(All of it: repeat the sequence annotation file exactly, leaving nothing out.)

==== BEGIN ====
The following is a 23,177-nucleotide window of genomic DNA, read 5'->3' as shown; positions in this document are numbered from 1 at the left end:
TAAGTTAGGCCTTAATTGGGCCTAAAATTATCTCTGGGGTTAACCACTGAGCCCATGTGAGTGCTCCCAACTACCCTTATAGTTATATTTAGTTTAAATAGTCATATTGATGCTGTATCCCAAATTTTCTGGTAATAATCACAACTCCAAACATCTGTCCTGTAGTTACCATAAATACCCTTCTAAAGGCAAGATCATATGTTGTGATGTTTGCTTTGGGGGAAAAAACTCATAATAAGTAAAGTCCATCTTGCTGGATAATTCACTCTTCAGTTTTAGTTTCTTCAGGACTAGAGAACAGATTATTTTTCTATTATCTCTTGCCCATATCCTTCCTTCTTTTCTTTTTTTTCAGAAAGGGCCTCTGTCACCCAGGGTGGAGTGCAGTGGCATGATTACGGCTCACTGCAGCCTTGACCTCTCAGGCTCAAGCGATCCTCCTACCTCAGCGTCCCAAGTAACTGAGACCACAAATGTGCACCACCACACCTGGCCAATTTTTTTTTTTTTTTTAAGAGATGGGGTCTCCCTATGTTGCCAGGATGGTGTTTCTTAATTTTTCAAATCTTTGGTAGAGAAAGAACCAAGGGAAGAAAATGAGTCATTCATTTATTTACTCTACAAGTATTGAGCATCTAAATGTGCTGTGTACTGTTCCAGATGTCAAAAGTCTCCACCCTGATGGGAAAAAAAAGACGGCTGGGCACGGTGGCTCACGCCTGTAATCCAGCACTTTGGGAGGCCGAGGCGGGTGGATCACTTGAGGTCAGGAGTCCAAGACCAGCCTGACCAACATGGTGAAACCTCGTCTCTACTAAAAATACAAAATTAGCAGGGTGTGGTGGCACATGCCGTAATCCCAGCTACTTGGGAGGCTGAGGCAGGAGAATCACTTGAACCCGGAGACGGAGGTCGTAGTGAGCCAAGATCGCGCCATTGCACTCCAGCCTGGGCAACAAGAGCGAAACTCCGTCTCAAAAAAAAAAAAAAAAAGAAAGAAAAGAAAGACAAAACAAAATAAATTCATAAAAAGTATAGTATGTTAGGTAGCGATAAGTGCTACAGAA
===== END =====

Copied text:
The following is a 23,177-nucleotide window of genomic DNA, read 5'->3' as shown; positions in this document are numbered from 1 at the left end:
TAAGTTAGGCCTTAATTGGGCCTAAAATTATCTCTGGGGTTAACCACTGAGCCCATGTGAGTGCTCCCAACTACCCTTATAGTTATATTTAGTTTAAATAGTCATATTGATGCTGTATCCCAAATTTTCTGGTAATAATCACAACTCCAAACATCTGTCCTGTAGTTACCATAAATACCCTTCTAAAGGCAAGATCATATGTTGTGATGTTTGCTTTGGGGGAAAAAACTCATAATAAGTAAAGTCCATCTTGCTGGATAATTCACTCTTCAGTTTTAGTTTCTTCAGGACTAGAGAACAGATTATTTTTCTATTATCTCTTGCCCATATCCTTCCTTCTTTTCTTTTTTTTCAGAAAGGGCCTCTGTCACCCAGGGTGGAGTGCAGTGGCATGATTACGGCTCACTGCAGCCTTGACCTCTCAGGCTCAAGCGATCCTCCTACCTCAGCGTCCCAAGTAACTGAGACCACAAATGTGCACCACCACACCTGGCCAATTTTTTTTTTTTTTTTAAGAGATGGGGTCTCCCTATGTTGCCAGGATGGTGTTTCTTAATTTTTCAAATCTTTGGTAGAGAAAGAACCAAGGGAAGAAAATGAGTCATTCATTTATTTACTCTACAAGTATTGAGCATCTAAATGTGCTGTGTACTGTTCCAGATGTCAAAAGTCTCCACCCTGATGGGAAAAAAAAGACGGCTGGGCACGGTGGCTCACGCCTGTAATCCAGCACTTTGGGAGGCCGAGGCGGGTGGATCACTTGAGGTCAGGAGTCCAAGACCAGCCTGACCAACATGGTGAAACCTCGTCTCTACTAAAAATACAAAATTAGCAGGGTGTGGTGGCACATGCCGTAATCCCAGCTACTTGGGAGGCTGAGGCAGGAGAATCACTTGAACCCGGAGACGGAGGTCGTAGTGAGCCAAGATCGCGCCATTGCACTCCAGCCTGGGCAACAAGAGCGAAACTCCGTCTCAAAAAAAAAAAAAAAAAGAAAGAAAAGAAAGACAAAACAAAATAAATTCATAAAAAGTATAGTATGTTAGGTAGCGATAAGTGCTACAGAA